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BenefitsLink > Q&A Columns >

Who's the Employer?

Answers are provided by S. Derrin Watson, Esq.

Classic ASG with multiple plans

(Posted June 22, 1999)

Question 27: Five physicians (4 operating as professional corporations and 1 operating as a sole proprietor) formed a limited liability partnership. The partnership provides billing and collection services and pays the overhead expenses of the practice. Each of the PCs owns a 22.75% interest in the partnership; the proprietor owns a 9% interest in the partnership. The partnership employs one staff person. Each of the partners receives a monthly cash draw in ratio of their ownership percentages and an annual K-1 that reports his/her/its share of the partnership's income. 100% of the physicians' revenue is earned through the partnership.

Prior to forming the partnership, each physician practiced independently and maintained his or her own retirement plan. Each plan was different. One had a money purchase plan, one had a profit sharing plan, one had a paired plan, etc. Each of the physicians would like to keep the existing retirement plans and continue contributing to them. In addition, they would like for the partnership to create a retirement plan to provide some benefit to the employee of the partnership.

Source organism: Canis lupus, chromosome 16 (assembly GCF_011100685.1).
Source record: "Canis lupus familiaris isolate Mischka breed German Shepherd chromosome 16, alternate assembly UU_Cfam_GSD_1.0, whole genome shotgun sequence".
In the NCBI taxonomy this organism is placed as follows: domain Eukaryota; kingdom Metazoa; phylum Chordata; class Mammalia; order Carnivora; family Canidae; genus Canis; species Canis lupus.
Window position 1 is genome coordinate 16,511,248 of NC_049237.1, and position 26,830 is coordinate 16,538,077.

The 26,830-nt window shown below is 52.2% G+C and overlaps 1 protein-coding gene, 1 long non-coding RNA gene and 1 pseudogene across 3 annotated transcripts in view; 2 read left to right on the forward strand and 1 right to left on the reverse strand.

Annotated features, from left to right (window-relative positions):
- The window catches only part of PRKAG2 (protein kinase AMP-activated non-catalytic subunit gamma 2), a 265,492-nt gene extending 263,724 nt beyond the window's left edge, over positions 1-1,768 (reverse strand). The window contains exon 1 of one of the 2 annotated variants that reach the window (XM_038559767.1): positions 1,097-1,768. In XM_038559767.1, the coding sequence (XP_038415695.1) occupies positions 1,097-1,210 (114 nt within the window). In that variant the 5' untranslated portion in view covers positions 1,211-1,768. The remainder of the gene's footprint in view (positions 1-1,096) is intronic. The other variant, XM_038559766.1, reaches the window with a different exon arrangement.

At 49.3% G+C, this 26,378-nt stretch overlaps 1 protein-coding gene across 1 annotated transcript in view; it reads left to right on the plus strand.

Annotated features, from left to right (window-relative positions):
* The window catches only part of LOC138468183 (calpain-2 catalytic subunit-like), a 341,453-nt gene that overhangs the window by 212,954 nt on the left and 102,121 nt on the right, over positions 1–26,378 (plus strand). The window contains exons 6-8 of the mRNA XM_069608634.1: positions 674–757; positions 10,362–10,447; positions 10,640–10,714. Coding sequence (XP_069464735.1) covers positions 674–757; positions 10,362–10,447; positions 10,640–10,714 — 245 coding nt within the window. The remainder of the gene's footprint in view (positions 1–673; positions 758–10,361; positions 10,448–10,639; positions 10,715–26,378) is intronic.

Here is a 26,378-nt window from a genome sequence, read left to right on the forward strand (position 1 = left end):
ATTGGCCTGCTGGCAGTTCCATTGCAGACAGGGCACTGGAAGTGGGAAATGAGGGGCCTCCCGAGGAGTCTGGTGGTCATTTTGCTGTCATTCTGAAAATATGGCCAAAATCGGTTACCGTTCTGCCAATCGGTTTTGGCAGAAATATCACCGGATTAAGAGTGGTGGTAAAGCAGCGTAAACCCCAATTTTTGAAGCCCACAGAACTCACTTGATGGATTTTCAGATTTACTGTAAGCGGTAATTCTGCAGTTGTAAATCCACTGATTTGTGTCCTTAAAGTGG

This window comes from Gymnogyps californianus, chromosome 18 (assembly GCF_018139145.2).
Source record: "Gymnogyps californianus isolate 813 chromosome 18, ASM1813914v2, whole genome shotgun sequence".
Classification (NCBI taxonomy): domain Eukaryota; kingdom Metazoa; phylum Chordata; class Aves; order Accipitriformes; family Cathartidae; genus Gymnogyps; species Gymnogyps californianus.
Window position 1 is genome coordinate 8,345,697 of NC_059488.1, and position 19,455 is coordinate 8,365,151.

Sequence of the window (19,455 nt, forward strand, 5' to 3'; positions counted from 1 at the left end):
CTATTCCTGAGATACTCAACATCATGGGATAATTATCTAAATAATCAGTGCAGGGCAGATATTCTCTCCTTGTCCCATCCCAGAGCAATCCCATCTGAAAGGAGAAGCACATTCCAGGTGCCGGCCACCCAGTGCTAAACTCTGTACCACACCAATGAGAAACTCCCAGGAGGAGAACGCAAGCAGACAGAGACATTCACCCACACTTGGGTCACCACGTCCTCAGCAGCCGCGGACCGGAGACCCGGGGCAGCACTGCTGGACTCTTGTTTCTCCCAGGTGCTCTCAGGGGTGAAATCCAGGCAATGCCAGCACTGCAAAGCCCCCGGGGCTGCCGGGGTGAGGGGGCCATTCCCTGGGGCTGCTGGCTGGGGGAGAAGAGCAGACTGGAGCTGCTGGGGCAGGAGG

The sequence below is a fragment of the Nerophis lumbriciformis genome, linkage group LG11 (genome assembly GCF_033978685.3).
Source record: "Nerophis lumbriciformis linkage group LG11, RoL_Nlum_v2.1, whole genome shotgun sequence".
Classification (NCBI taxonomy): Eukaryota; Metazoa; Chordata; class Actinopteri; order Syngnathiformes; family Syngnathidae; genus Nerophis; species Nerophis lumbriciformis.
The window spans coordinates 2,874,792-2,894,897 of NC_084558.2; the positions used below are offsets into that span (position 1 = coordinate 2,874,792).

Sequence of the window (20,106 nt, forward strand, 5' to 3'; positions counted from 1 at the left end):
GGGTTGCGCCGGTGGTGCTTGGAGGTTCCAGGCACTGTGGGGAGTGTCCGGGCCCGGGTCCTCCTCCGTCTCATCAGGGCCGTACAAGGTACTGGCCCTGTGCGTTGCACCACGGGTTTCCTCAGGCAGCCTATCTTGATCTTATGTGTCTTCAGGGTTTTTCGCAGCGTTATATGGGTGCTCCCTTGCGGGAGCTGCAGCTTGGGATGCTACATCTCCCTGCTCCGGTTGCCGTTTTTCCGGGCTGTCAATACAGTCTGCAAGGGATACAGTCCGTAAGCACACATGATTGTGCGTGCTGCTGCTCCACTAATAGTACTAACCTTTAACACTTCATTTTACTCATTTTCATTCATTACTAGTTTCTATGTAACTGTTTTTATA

Question. Would all 6 employers constitute a controlled group? If so, is there a "safe harbor" plan design for the partnership to adopt such that the coverage requirements would be automatically met (i.e., a money purchase plan with a contribution formula equal to the maximum contribution that a physician would receive in his or her plan)? Is this a common situation?

Answer: It is not a controlled group. It is, however, a classic affiliated service group.

Before SBJPA, I would have said that you need to consolidate into one or two plans. Thanks to the elimination of 401(a)(26) for defined contribution plans, each business can continue to maintain its own DC plans, so long as they can pass 401(a)(4) and 410(b) after aggregating with the plan for the staff member.

Obviously, since we are talking about DC plans, a 25% nonintegrated money purchase plan for the staff member is going to make sure that all the doctors pass. Can you do better than that? Probably -- but you'll need to crank the numbers with the specifics of your situation.


Important notice: Answers are provided as general guidance on the subjects covered in the question and are not provided as legal advice to the questioner's situation. Any legal issues should be reviewed by your legal counsel to apply the law to the particular facts of your situation. The laws, regulations and court decisions in this area change frequently. Answers are believed to be correct as of the posting dates shown. The completeness or accuracy of a particular answer may be affected by changes in the laws, regulations or court decisions that occur after the date on which that Q&A is posted.
Copyright 1999-2013 S. Derrin Watson, Esq.
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